This is a tool every graphic designer should have in their kit.
Fonts can be engaging and capture immediate attention.
Copywriters use them in varieties to emphasise specific parts of the text.
As a graphic designer, you will want to explore all of the possibilities, not just those that are available from the current programs you use.
What Font is just a cool font finder tool.
It has a database of over 450 thousand fonts (both free and fee-based), and, once the app is downloaded, all of them are available to view.
If you should see a font you love, as you are cruising around the web, all you have to do is this: using the app, hover over the font in question, and you will immediately be taken to about 60+ similar free or commercial fonts.
You will be given the font names, the various sizes, and any other pertinent information.
The other thing you can do it this: if you know the name of a font but have been unable to find it, just search for it by that name, and What Font will take you right to it.
This tool can be downloaded as a free-standing app or as a Chrome extension. What more could you ask for?
Here’s the thing about fonts: while unusual ones should be used sparingly, there is a place for them when you want to make a strong statement.
If you are designing, within that design, you can use unique fonts; you can also use them in titles or captions.
Think about the font that is Coca-Cola’s logo font.
It is recognisable always.
Alternatively, the font for Amazon.
It is unique, in all small letters, with a bit of added flair.
What Font is a great resource that you should be using all the time.
A good copywriter is a bit of a scavenger and a “thief” of sorts.
These pros know how to look for new and exciting content ideas that their audiences will find relevant and engaging.
One place they look is Pinterest.
Of course, whatever they find on Pinterest, or anywhere else for that matter, must be “curated.”
This means that the concepts must be written or formatted differently.
It also means that new content must be added to give a reader more than was in the original.
A great way to curate content is to turn it into a unique visual format, and that is often part of a graphic designer’s job.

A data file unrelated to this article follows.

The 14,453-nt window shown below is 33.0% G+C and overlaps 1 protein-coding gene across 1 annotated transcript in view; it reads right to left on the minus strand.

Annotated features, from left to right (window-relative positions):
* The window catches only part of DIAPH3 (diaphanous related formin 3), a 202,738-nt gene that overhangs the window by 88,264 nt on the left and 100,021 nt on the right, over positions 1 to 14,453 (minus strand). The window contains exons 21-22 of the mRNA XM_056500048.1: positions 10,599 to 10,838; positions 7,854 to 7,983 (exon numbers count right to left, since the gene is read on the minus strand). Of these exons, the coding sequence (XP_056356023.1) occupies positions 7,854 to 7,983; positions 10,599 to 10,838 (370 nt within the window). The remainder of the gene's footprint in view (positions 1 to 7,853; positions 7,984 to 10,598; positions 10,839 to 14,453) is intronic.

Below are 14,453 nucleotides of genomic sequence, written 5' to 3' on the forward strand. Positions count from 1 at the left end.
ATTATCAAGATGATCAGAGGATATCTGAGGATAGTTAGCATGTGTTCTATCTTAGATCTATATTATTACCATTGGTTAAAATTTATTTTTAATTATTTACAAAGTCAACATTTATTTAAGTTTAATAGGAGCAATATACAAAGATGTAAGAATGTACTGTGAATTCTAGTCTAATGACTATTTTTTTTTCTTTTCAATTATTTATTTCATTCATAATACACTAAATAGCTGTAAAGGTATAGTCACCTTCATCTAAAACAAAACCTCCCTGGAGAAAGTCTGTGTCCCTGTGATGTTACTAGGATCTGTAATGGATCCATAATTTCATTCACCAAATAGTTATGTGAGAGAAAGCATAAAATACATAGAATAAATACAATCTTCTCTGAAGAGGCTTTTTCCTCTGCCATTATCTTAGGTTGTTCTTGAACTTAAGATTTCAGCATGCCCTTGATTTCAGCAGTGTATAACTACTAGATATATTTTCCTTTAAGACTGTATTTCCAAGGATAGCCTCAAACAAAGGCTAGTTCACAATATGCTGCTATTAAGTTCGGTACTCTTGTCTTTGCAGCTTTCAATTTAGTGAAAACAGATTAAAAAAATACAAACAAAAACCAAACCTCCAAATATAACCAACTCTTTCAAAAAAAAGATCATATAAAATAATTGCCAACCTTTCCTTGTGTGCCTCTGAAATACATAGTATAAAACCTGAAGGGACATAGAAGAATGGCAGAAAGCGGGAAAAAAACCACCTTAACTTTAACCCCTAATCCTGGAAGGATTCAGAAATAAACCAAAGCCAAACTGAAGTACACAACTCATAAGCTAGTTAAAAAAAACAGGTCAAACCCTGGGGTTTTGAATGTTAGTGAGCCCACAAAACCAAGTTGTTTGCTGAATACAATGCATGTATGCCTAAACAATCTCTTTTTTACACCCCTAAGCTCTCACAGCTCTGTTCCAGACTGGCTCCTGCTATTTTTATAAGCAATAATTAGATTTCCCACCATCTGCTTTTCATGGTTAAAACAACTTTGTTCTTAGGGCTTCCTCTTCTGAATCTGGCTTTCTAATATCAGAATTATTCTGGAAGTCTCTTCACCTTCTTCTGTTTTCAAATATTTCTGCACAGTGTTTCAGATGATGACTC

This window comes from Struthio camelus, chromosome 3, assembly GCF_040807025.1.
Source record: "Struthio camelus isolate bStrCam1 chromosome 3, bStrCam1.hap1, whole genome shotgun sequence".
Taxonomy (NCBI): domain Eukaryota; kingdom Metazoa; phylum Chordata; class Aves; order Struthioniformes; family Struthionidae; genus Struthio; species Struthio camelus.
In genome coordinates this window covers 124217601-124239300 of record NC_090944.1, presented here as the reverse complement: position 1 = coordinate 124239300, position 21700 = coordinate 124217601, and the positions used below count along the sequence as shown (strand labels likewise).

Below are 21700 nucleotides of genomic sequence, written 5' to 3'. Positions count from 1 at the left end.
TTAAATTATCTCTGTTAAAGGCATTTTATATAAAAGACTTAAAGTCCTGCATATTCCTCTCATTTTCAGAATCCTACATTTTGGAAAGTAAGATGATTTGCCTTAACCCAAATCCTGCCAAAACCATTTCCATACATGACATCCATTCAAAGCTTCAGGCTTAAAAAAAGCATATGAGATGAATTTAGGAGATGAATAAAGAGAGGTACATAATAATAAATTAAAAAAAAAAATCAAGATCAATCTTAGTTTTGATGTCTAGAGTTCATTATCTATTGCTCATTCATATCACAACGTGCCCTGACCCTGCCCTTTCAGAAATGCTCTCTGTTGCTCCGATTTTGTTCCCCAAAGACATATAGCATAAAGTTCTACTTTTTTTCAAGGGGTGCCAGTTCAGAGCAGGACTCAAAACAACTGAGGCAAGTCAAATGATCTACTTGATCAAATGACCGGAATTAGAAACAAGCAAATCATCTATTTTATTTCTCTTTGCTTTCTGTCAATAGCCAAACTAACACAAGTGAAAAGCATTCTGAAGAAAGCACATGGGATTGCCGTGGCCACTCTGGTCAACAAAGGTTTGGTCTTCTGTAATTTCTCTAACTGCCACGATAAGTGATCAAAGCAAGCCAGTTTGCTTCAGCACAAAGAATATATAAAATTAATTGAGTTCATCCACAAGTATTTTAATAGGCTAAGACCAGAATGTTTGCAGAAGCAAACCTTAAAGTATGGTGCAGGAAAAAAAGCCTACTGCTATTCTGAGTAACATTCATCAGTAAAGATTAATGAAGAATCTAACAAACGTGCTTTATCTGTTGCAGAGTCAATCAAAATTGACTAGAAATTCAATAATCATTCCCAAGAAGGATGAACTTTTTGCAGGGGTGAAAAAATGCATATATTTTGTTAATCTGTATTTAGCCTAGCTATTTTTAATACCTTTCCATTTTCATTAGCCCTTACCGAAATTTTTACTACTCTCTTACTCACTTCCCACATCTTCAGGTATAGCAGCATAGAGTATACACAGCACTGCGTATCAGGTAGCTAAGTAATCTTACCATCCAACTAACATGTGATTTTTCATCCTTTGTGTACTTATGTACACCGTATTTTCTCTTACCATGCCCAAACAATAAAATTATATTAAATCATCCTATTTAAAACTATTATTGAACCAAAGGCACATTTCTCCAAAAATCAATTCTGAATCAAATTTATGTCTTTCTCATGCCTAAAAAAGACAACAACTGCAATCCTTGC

The other value of Pinterest is this: when a graphic designer has been provided content to mould into graphic design, searching through Pinterest for fresh ideas can yield a bundle of them.
Grab My Essay is a hugely popular tool for those who must create content for their employers or clients.
This writing service has a large department of creative writing experts who produce website content, articles, blog posts, press releases, and more.
Independent graphic designers especially can make good use of this writing service when working with clients.
Suppose a client has provided a topic for graphic design content creation.
That designer can contact this writing service for the content itself.
They do the research and produce an outline for the content, including great headlines and sub-headings.
When content is organised in this way, the designer has all he needs to begin working on the graphic portrayal.
Moreover, if any of the textual content can be used, all the better – the client sees the designer as a multi-talented individual he will use again and again.
We live in an age in which people with multiple talents, primarily web-based, are in high demand.
Those who are both web designers and developers, for example, are far more valuable to an employer or a client than employing or contract with two separate individuals.
When graphic designers can market themselves as creatives who can produce fantastic design (logos, marketing materials, brochures, etc.) and can craft engaging textual copy to go along with their designs, they, too, increase their value in the marketplace.
As a graphic designer, anything you can do to broaden your base of talent will increase your opportunities, both as an employee or as an entrepreneur/freelancer.
Using the tools listed above will expand that base.
There you have it, the top list of copywriting tools that any graphic designer should find useful in 2019.
What do you think?